Exploring the activity of microorganisms in the forest soil using metatranscriptomics

Petr Baldrian

Institute of Microbiology of the ASCR, Prague, Czech Republic

Baldrian P (2015) EMBnet.journal 21(Suppl A), e811. http://dx.doi.org/10.14806/ej.21.A.811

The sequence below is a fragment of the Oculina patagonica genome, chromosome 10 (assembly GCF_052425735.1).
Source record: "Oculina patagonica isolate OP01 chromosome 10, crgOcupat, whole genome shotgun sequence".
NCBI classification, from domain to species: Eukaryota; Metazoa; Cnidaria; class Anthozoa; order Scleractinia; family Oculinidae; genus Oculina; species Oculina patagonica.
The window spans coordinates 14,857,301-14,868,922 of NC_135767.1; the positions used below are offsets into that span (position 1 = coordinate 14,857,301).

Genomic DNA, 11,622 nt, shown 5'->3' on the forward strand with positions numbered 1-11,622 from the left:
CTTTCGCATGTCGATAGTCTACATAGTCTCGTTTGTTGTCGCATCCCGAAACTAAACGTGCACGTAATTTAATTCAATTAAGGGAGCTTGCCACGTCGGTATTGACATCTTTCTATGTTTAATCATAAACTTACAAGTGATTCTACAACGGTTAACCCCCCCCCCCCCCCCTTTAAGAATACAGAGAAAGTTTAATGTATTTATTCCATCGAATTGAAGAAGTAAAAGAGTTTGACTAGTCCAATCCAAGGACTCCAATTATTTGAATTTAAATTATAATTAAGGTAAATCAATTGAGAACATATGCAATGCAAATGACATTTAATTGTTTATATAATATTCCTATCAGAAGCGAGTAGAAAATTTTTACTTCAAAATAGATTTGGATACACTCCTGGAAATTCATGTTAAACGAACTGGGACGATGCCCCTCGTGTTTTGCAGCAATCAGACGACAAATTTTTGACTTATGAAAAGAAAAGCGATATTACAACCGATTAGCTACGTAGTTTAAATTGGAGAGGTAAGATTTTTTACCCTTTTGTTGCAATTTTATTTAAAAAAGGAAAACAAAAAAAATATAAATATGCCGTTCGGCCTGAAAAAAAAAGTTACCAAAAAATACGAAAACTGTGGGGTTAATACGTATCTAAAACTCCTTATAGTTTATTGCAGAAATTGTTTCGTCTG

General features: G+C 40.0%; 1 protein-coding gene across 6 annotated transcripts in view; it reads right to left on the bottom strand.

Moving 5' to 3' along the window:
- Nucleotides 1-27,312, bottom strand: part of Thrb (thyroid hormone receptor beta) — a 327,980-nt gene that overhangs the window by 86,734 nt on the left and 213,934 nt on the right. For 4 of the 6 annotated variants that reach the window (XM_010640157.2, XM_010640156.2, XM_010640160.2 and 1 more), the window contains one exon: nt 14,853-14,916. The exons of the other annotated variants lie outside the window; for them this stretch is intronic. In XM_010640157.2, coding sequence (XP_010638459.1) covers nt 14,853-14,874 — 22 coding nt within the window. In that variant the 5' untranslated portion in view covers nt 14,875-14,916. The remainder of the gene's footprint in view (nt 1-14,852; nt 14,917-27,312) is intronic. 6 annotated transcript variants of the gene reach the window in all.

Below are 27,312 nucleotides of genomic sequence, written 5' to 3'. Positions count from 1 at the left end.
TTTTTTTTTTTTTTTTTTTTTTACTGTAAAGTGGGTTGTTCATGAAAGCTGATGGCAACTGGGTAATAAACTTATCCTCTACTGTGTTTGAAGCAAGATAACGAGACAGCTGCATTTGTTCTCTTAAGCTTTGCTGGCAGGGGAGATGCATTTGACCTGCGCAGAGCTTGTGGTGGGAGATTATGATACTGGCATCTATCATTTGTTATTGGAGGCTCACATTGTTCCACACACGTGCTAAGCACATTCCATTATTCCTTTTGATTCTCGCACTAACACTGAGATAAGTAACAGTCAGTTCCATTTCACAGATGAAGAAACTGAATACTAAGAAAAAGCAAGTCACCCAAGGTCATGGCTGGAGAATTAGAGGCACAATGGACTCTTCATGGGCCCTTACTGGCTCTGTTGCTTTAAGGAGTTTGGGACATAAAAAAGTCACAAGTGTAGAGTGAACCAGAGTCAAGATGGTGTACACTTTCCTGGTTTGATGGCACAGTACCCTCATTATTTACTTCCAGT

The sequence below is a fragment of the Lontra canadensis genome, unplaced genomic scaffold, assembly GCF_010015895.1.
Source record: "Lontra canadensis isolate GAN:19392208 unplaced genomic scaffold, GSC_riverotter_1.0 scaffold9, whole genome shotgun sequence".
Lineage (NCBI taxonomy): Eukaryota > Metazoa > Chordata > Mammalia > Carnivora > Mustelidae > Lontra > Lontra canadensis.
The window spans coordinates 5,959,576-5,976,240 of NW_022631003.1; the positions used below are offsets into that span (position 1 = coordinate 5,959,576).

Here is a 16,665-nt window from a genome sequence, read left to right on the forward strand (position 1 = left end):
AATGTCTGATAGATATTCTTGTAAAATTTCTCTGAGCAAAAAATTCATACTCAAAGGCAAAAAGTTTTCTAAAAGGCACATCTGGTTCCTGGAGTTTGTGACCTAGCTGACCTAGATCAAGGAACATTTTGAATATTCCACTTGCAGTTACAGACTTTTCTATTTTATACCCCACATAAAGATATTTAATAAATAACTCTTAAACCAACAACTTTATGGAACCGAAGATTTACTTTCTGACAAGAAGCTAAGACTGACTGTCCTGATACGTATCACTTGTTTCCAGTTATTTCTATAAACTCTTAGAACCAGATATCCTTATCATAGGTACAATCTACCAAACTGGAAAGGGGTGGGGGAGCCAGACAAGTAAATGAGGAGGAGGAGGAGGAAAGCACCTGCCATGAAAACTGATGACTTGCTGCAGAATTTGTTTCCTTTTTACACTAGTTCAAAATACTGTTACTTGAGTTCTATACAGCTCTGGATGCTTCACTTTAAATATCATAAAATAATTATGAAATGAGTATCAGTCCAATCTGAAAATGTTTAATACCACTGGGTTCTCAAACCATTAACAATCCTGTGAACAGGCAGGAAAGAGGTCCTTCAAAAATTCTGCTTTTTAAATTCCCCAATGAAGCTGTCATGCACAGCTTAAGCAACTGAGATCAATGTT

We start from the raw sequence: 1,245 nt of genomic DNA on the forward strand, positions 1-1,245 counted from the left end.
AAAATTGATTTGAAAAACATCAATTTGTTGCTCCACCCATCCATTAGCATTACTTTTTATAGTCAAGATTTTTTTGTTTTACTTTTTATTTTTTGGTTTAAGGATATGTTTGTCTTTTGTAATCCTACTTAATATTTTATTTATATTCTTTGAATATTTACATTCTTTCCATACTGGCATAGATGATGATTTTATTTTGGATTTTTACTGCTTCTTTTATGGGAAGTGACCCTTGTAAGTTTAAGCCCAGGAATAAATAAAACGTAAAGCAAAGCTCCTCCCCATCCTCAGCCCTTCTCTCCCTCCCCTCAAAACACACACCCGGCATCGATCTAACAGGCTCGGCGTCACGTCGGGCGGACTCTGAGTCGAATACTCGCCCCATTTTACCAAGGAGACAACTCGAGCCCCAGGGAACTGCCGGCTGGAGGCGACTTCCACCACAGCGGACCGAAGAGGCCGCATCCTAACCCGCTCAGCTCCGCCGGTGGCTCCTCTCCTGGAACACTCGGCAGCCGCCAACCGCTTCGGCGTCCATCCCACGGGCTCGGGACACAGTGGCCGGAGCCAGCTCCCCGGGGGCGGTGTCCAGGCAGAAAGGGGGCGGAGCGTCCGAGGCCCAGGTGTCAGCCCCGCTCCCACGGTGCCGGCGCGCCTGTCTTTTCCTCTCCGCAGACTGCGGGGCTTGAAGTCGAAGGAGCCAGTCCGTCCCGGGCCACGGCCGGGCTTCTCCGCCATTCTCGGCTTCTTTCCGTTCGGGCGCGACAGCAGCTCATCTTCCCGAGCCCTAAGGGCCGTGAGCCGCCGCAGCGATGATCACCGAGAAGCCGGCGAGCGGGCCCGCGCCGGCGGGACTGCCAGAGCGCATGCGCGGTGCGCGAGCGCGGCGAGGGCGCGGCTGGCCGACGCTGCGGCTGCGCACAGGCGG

Understanding the ecology of forest soils is very important because they belong to the largest carbon sinks globally. Metatranscriptomics seems to be perfectly suitable for the exploration of microbial involvement in soil processes but until recently it was technically difficult to use it successfully for these highly complex environments. Here we used metatranscriptomics combined with microbial community analysis to describe the roles of individual microbial taxa in the coniferous forest soil in two contrasting seasons. Both the microbial community composition and the pool of microbial transcripts were found to be highly diverse and characterised by the high abundance and activity of fungi. The differences in seasonal functioning of the ecosystem consisted of a combination of moderate changes in microbial community composition and profound changes in taxon-specific microbial transcription profiles. These differences were more significant in soil than in litter. Most importantly, fungal contribution to total microbial transcription in soil decreased from 33% in summer to 16% in winter. In particular, the activity of the ectomycorrhizal fungi that quantitatively dominate this environment was reduced in winter. The results indicate that plant photosynthetic production was likely the major driver of changes in the functioning of microbial communities in the studied ecosystem across seasons. Technically, the annotation of functions and taxonomic affiliations is relatively precise for bacteria but less reliable for the fungi and archaea, due to the lower number of fully sequenced and annotated genomes. These limitations will hopefully decrease in the future along with the advances in microbial genomics.


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